Could Housing Fraud Be Making a Return?

by Chicago Agent

Mortgage fraud, according to new reports, has simply adapted to today's market.

After the boom years, Lehman, Fannie & Freddie, Dodd-Frank, and a whole host of other reforms and failures seemed to set the real estate markets straight, but now it appears fraud might be coming back. A new piece in the Daily Herald by Ken Harney, however, claims that not only is fraud on the rise, but it has adapted to the nuances of today’s market for more exploitation and more quick profits.

“In an ironic twist, there are signs that the wreckage left over from the housing bust may be reigniting dubious real estate schemes and fraud,” Harney writes.

Some of the schemes that Harney mentions include: property flippers, who, though their reputation has never been more dubious, are back on the rise in South Florida and Las Vegas, where condo values in niche markets are increasing; “floppers,”  who use faulty appraisals to buy short sales from banks at extreme discounts, only to flip the home and sell it for serious profits in a matter of months; and investors who lie to banks that they will use investment properties as primary residences, in order to qualify for the same low downpayment loans and historically low interest rates as regular homeowners.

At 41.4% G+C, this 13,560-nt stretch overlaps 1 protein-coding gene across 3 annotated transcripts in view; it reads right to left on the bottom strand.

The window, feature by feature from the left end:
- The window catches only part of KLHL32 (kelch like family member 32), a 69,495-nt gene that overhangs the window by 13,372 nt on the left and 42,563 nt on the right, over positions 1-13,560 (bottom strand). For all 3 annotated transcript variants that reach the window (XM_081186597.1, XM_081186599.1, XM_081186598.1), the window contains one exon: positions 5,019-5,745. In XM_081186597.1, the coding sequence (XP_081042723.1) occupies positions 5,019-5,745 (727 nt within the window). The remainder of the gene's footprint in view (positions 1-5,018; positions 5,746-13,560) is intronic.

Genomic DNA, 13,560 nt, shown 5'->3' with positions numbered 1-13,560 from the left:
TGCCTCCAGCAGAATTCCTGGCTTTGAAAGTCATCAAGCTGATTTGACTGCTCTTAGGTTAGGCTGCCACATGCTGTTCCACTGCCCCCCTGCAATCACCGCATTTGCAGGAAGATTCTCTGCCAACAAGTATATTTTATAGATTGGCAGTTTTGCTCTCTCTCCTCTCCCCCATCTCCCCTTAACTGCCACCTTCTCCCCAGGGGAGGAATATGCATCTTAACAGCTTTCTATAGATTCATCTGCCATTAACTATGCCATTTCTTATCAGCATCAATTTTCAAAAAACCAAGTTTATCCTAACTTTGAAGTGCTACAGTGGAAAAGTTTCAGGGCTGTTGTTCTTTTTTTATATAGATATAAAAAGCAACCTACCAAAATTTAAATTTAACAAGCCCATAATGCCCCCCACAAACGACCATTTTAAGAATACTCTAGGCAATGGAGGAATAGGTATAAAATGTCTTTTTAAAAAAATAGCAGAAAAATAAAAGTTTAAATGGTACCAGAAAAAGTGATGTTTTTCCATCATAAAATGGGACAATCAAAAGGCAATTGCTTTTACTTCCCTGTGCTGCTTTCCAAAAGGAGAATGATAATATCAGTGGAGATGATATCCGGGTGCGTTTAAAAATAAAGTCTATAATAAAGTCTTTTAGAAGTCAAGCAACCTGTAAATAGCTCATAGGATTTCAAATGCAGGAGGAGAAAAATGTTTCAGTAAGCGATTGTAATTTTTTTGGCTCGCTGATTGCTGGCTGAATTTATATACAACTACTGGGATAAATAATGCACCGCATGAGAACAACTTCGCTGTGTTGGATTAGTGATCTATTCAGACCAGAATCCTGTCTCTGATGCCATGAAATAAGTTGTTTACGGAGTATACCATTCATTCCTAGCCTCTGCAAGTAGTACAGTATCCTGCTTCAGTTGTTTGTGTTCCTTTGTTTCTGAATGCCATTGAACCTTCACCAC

In his article, Harney writes about Ann Fulmer, a former white-collar crime prosecutor who now works with Interthinx, a mortgage fraud analytics company. “Past is prologue,” she said to Harvey, meaning that today’s market conditions are an excellent playing field for many of the ill-advised behaviors of the boom-era market – and it’s on the rise.

For instance, Harney writes that a recent Interthinx report found that “applicants’ dishonesty about their employment and income was up 9 percent from the same period the year before and a stunning 50 percent from the third quarter of 2009.”

“The reason: borrowers increasingly are falsifying W-2s and other records in order to meet the tougher debt-to-income thresholds lenders adopted following the bust and recession,” Harvey writes.

And further data from Interthinx provides even more backing for Fulmer’s observations. For six straight quarters, Interthinx has pinpointed Nevada, California, Arizona and Florida as the states with most mortgage fraud, all states that experiences the highest highs and the lowest lows of the boom years. As Fulmer said – past is prologue.

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